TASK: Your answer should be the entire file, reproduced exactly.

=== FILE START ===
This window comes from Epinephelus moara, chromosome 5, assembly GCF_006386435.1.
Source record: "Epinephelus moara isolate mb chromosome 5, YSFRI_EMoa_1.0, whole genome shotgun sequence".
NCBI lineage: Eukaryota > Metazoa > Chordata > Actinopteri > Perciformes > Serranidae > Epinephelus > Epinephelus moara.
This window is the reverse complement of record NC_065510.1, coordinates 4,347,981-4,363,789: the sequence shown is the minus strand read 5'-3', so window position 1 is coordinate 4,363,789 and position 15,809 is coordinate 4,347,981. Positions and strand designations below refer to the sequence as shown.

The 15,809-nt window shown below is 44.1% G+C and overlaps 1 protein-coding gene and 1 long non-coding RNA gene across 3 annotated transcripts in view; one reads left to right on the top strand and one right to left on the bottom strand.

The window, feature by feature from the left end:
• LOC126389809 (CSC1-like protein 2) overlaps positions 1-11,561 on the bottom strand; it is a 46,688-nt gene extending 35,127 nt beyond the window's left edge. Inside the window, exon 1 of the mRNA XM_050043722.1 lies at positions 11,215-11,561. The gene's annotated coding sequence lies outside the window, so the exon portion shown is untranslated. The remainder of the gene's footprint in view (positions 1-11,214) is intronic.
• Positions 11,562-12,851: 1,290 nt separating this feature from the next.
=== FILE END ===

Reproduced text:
This window comes from Epinephelus moara, chromosome 5, assembly GCF_006386435.1.
Source record: "Epinephelus moara isolate mb chromosome 5, YSFRI_EMoa_1.0, whole genome shotgun sequence".
NCBI lineage: Eukaryota > Metazoa > Chordata > Actinopteri > Perciformes > Serranidae > Epinephelus > Epinephelus moara.
This window is the reverse complement of record NC_065510.1, coordinates 4,347,981-4,363,789: the sequence shown is the minus strand read 5'-3', so window position 1 is coordinate 4,363,789 and position 15,809 is coordinate 4,347,981. Positions and strand designations below refer to the sequence as shown.

The 15,809-nt window shown below is 44.1% G+C and overlaps 1 protein-coding gene and 1 long non-coding RNA gene across 3 annotated transcripts in view; one reads left to right on the top strand and one right to left on the bottom strand.

The window, feature by feature from the left end:
• LOC126389809 (CSC1-like protein 2) overlaps positions 1-11,561 on the bottom strand; it is a 46,688-nt gene extending 35,127 nt beyond the window's left edge. Inside the window, exon 1 of the mRNA XM_050043722.1 lies at positions 11,215-11,561. The gene's annotated coding sequence lies outside the window, so the exon portion shown is untranslated. The remainder of the gene's footprint in view (positions 1-11,214) is intronic.
• Positions 11,562-12,851: 1,290 nt separating this feature from the next.